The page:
This is not Mills and Boon – 505 Theatre’s Fresh Works (Theatre Review)

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This is Not Mills And Boon

Old 505 Theatre 23-28 June

You can grab your tickets here.

Sometimes its difficult to know if we talk about sex all the time or not at all. After all, what is sex? It has been broken down and defined by science, psychology, psychoanalysis, art, pornography, politics, law, advertising, artificial intelligence, family, society, the nuclear family, animal nature, spiritual nature and even a universal transcendence; and yet we can’t grasp it, contain it or fathom it. All we really come up with at the end is that we’re all obsessed with it and we’re all doing our own version of trying to understand/control it.

At this time in history, women are in a groundbreaking relationship with their own sublimated cultural identification with sex. Where romance novels were once used (perhaps) as a tool of self perpetrated subjugation, the genre has undergone its own revolution in the wake of the permissible seventies. Romance novels and their transformative lovers, erotic romance, are using societies misinformed disdain as the perfect umbrella for carrying out their own erotic experimentation. If you found Fifty Shades of Grey incomprehensible, its nothing compared with what’s going on in world of revolutionary “romantica” publishing.

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The purpose of all this is the safe exploration (in the world the written word) of the female sexual fantasy. Did you know that a large percentage of erotic romance novels are about the sexual exploits of gay males, written by women for women? You knew women had a thing for vampires and werewolves but did you know novels are written about the pet dog shape shifting into her lover (and back again) or that entire series exist about towns where women are encouraged to have more than three husbands at any one time? Siblings are big. Women arrive as strangers where it is the norm for women to marry two, three and four brothers together, who then take shifts to ensure all her needs are satisfied. Something these men understand, because their mother had four husbands – back story is important, after all. The list of unmentionables goes on, a multitude of sexual fantasies that might not be nice or well behaved, but they’d certainly give Emma Bovary a broader perspective if she had them back in her day.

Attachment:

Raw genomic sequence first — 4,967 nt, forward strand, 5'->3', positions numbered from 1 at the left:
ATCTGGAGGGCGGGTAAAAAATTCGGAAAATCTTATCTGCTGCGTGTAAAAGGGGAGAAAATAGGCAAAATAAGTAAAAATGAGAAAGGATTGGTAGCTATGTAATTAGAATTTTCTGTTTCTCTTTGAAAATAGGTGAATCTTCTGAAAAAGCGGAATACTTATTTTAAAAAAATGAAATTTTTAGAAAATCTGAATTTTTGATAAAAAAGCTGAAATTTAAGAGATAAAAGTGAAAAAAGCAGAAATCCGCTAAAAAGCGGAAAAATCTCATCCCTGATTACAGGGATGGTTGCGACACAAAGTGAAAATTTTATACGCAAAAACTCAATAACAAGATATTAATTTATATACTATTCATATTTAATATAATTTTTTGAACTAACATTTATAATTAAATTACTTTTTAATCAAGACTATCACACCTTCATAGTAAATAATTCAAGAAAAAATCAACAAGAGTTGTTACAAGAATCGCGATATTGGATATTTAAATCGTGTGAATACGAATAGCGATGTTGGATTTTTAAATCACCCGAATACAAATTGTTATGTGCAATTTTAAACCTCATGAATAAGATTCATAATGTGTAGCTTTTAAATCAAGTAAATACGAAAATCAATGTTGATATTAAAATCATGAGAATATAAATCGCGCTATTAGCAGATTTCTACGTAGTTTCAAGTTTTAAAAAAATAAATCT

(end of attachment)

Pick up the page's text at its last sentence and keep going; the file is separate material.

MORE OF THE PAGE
This is the contemporary world of the romance novel that you thought you knew. Literature is a safe space for women. Not all erotic writing is feminist, but neither is all of it patriarchal, and women can explore themselves in a safe sane environment.They don’t have to be judged or explain themselves. Most importantly the constant fear of violence women are conditioned to equate with sexuality (and regularly experience) is absent. She doesn’t have to serve a demanding male lover according to his fantasies that have been accepted as the norm, she can explore at her own pace in a world of her own. Fifty Shades of Grey showed us we are not ready to accept female sexual exploration for what it is – rarely has a modern novel been held up to so much scrutiny than that relatively benign example. Male centred pornography never comes under the same public condemnation outside the “shrill” voice of the feminist. It seems incredible in this day and age that we think women can’t be trusted with their own fantasies – but we do.